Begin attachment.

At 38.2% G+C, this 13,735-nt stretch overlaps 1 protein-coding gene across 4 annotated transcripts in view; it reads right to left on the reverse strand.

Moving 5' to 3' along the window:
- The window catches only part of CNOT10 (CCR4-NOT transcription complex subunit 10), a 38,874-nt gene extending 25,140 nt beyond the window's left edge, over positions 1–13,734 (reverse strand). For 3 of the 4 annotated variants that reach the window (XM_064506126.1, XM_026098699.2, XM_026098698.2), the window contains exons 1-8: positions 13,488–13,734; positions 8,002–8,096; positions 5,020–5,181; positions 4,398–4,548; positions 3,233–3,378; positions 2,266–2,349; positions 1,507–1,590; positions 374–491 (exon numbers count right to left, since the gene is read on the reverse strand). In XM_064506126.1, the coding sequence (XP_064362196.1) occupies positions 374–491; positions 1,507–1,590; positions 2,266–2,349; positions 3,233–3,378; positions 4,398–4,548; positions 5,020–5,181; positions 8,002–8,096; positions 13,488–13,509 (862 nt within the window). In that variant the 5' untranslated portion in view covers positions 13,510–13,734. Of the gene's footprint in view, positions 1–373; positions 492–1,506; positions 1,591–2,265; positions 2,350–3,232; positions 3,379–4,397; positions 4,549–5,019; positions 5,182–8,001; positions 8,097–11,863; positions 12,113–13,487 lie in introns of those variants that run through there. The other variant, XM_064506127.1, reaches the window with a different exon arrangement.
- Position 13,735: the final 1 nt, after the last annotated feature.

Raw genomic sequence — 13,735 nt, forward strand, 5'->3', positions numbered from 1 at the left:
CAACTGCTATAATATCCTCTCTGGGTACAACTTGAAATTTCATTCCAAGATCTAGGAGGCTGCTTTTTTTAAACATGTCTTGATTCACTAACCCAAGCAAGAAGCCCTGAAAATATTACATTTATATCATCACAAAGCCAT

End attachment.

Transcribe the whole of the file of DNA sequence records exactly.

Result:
At 38.2% G+C, this 13,735-nt stretch overlaps 1 protein-coding gene across 4 annotated transcripts in view; it reads right to left on the reverse strand.

Moving 5' to 3' along the window:
- The window catches only part of CNOT10 (CCR4-NOT transcription complex subunit 10), a 38,874-nt gene extending 25,140 nt beyond the window's left edge, over positions 1–13,734 (reverse strand). For 3 of the 4 annotated variants that reach the window (XM_064506126.1, XM_026098699.2, XM_026098698.2), the window contains exons 1-8: positions 13,488–13,734; positions 8,002–8,096; positions 5,020–5,181; positions 4,398–4,548; positions 3,233–3,378; positions 2,266–2,349; positions 1,507–1,590; positions 374–491 (exon numbers count right to left, since the gene is read on the reverse strand). In XM_064506126.1, the coding sequence (XP_064362196.1) occupies positions 374–491; positions 1,507–1,590; positions 2,266–2,349; positions 3,233–3,378; positions 4,398–4,548; positions 5,020–5,181; positions 8,002–8,096; positions 13,488–13,509 (862 nt within the window). In that variant the 5' untranslated portion in view covers positions 13,510–13,734. Of the gene's footprint in view, positions 1–373; positions 492–1,506; positions 1,591–2,265; positions 2,350–3,232; positions 3,379–4,397; positions 4,549–5,019; positions 5,182–8,001; positions 8,097–11,863; positions 12,113–13,487 lie in introns of those variants that run through there. The other variant, XM_064506127.1, reaches the window with a different exon arrangement.
- Position 13,735: the final 1 nt, after the last annotated feature.

Raw genomic sequence — 13,735 nt, forward strand, 5'->3', positions numbered from 1 at the left:
CAACTGCTATAATATCCTCTCTGGGTACAACTTGAAATTTCATTCCAAGATCTAGGAGGCTGCTTTTTTTAAACATGTCTTGATTCACTAACCCAAGCAAGAAGCCCTGAAAATATTACATTTATATCATCACAAAGCCAT